When we arrived at EMP, we were led to our table through the airy and spacious dining room past trees of dancing yellow roses and a rather eclectic looking group of diners including businessmen, ladies who lunch, a family with two bored-looking tweens, two avid foodies celebrating a birthday, and an aspiring college-age food critic and his girlfriend. The two of us were seated at a large table that at another restaurant, may have seated four. Despite the white tablecloths and the fine silver, I felt comfortable and fully at ease. I especially liked it that when any of the staff happened to catch a diner’s eye, they would smile, even if they were headed somewhere else entirely. It made me feel welcome. I ordered a gingered ale (pureed ginger and sparkling water) in an attempt to ward off my hangover, and eagerly awaited our first course.

Now we get to the photos.

Our first bite of the afternoon was a playful amuse-bouche of a foie gras macaroon and a cracker-like thingy topped with a festive green gelee. I know there should be more to the description and the server was very precise, but I simply couldn’t remember all the details. I ate the foie gras macaroon expecting it to be savory but found it sweet, and I ate the green dessert-looking thing (I do not think “cracker-like thingy” or “dessert-looking thing” are what the server called it but the actual description escapes me) expecting it to be sweet and found it salty – I think I heard the server say something about celery but I am not sure. Whatever the case, it was surprising, and I liked it.

We were also brought a little dish of fluffy, air-light gougères, little pastry puffs of cheesy goodness. Sorry, Jo’s, but your gougères ain’t got nothin’ on EMP’s, although I do like it that Jo’s bartender Mackenzie gives me sriracha sauce for dipping. Maybe EMP can start offering a side of sriracha! (Kidding… sorta.)

The official first course of the tasting menu was the Sea Urchin Cappuccino with Peekytoe Crab and Cauliflower, which was served cool along with a generously seasoned pastry stick. I love the unctuousness of sea urchin, or uni in sushi-speak, and I believe shellfish are God’s way of saying he loves us, so to combine the two in a slightly frothy but mostly creamy soup is genius. Crunchy bits of cauliflower added texture, and I think they may have been lightly pickled because there was some acidity there. Phenomenal. And how beautiful is that bowl?

After the soup, we were served bread. This is one thing that I wish had been different. I wish they had served me the bread before I got the soup so I could sop up the leftover soup with the bread after getting as much of it as possible with the spoon (the pastry stick wasn’t very absorbent). We got two types of bread – olive and regular – and two types of butter – cow’s milk and goat’s milk – and a dish of crystalline sea salt. I’ve never had goat’s milk butter before, but I love goat cheese so I thought it was deliciously tangy and decadent.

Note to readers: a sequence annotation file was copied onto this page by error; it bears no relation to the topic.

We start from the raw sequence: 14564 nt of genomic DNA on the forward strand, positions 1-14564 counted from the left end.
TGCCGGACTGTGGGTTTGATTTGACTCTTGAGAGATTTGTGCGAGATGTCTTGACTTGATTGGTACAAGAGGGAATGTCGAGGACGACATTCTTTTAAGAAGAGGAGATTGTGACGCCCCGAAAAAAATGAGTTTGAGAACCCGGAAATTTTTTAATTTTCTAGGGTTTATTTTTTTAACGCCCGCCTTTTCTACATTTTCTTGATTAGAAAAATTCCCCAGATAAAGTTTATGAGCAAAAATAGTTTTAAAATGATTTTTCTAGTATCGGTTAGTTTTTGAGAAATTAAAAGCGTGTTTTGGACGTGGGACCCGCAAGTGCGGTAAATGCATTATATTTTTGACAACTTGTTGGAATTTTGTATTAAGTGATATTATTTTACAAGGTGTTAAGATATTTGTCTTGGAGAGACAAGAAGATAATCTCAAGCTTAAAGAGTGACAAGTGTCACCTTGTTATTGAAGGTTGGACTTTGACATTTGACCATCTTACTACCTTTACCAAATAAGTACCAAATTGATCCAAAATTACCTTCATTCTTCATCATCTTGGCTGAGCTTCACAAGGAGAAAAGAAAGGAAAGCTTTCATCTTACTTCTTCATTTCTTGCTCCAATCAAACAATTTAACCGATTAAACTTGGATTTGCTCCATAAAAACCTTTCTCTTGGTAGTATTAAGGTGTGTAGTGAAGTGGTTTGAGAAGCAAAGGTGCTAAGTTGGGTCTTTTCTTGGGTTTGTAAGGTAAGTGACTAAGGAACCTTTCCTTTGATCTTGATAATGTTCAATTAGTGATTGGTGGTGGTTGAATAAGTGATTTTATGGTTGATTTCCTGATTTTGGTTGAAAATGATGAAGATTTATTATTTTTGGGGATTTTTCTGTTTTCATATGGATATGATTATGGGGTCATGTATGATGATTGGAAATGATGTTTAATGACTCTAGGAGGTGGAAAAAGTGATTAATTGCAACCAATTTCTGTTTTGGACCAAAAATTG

Our official second course followed the bread course. I had the best (and tiniest) salad of my life on this day. You would think that salad is pretty basic, something you can make fairly easily at home, but I’m certain that even if I procured radicchio trevisano, buffalo mozzarella, basil, and a champagne mango, I wouldn’t be able to replicate those three transcendent bites from the Tardivo Trevisano Salad with Buffalo Mozzarella, Champagne Mango, Basil Puree, and Terre Bormane Olive Oil. I would never think to combine basil with mango, and the acidity in the olive oil dressing (perhaps champagne vinegar?) added brilliance and zest. I also loved that the radicchio was not very bitter, which I have been told is because it is radicchio trevisano tardivo.

Foie, fish, lobster, and meat courses to come soon. I can only sit in front of the computer so long at one time before I start going cross-eyed. More later, folks!

Forgive me; I’ve been busy eating.
March 19, 2010, 2:59 pm
Filed under: Cook, Eat | Tags: , , , , , ,

The bf was leaving town so I was busy eating, hence the lack of substantive posting, and the pathetic non-posts to come are the reult of necessary spring cleaning as reorganize my life and prepare for Mama’s NYC visit this weekend. (Breaking out the bleach and the Fantastik – watch out!)

Fret not, friends; I have been gathering lots of material to write about.

Coming soon: Spice-roasted chicken and lemon pepper pea shoots, Eleven Madison Park Gourmand tasting menu (lunch), Alias Sunday Supper, and Jo’s Crispy Pork Ribs.

Today, I leave you with this tweet from Michael Voltaggio (@MVoltaggio) to yours truly (@melodyhan):

There you have it! Marinate your flank steak a la MVoltaggio with a blend of OJ, soy sauce, crushed red pepper, and scallions.